How to Choose Between a Specialist and a Jack-of-All Trades
When making key staffing decisions for your business, you can’t be paralyzed by uncertainty. It could harm your business in the long run.
Luckily, choosing between a general consultant with a wide berth of knowledge and a specialist who only knows one thing (but knows it better than you ever will) can be quite simple. This decision can be reasoned out by weighing the pros and the cons. You simply need to know what they are.
Hiring a generalist.
If you’re in the early stages of your business, you would probably want to hire a generalist consultant with broad knowledge of several areas. Generalists offer several benefits that are great for startups, including:
Adaptability. The startup environment is constantly changing. Generalists can adapt to change much faster than specialists can. They can shift gears and recover quickly from a wide range of unexpected situations.
Experience. General consultants have enough experience across industries to recognize patterns and help solve common problems. A generalist has probably dealt with the issues you're facing and can provide the experience needed.
Guidance. General consultants rarely hand you a solution. Instead, they’ll collaborate with you, help you understand problems and use their expertise to guide you through the process of finding solutions.
Resourcefulness. When you venture outside a specialist’s area of expertise, he or she is often not helpful -- even in a related field. A generalist, however, knows exactly whom to talk to if he can’t answer a question. You gain access to many resources through one person or a team.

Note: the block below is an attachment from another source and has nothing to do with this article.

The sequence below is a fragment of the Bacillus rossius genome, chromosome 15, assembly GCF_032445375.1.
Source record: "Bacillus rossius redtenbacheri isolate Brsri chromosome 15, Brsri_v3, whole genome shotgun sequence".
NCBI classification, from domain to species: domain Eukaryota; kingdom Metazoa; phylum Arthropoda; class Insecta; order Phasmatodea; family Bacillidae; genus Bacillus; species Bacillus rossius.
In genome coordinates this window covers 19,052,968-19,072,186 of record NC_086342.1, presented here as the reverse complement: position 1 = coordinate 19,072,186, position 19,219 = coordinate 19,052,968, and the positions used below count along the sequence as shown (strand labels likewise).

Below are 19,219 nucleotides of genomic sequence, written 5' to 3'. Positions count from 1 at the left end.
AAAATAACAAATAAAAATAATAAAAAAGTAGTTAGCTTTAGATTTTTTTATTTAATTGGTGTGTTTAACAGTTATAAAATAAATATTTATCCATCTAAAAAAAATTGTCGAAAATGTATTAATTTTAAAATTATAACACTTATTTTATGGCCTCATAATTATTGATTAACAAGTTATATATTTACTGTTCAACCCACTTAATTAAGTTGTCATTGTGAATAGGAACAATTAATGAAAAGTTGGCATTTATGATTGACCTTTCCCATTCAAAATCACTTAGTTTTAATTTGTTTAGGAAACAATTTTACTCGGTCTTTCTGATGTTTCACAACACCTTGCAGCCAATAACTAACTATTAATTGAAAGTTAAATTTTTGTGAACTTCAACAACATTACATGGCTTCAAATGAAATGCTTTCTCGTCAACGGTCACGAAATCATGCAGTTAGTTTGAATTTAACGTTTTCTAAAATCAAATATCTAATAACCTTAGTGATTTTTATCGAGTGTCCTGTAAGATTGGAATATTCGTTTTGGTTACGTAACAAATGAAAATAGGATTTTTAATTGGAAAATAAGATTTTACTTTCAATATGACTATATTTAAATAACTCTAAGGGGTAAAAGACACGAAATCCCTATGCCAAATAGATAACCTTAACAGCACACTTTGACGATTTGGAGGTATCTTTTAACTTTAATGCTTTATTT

Affordability. Most startups have pretty limited resources and specialists can be expensive. If you need help with more than one specific project, you’re better off with a generalist.
Even if you’re not running a startup, you may have similar needs. Some industries are always volatile and require the assistance of someone comfortable with change. Or you might be planning a business relocation and want help adjusting to the new area. Whatever your situation entails, think about whether this list fits your needs:
Opting for a specialist.
Tapping a specialist should be reserved for larger companies with deep pockets and the times when you need to fix something relatively small and specific, especially if needs to be done quickly. This approach works when you already know what you need but lack the skills to get there.
It’s the difference between needing someone to build a kickass landing page for a website and needing help developing the company's entire online presence.
In the first scenario, you have a task on your to-do list, and you can’t get it checked off by yourself. You need a specialist to come in and provide a solution.
But when you’re working on a big-picture goal, such as becoming noticed and engaging with your audience online, you need someone to work with your team and take the steps to build something substantial. You need a generalist who excels in several tech areas: someone with a knack for design, coding, SEO and possibly even website copywriting. That individual should also be able to find resources to fill in whatever holes she can’t personally fill.
If you have a mix of short-term projects butwant big-picture help, talk about the company’s needs with your team. Pay attention to the language you use and how specific you get. If everyone is on the same page and can clearly define problems, you may just need specialists. If there’s a lot of disagreement, however, you may want someone experienced who can unify your vision and help make it real.
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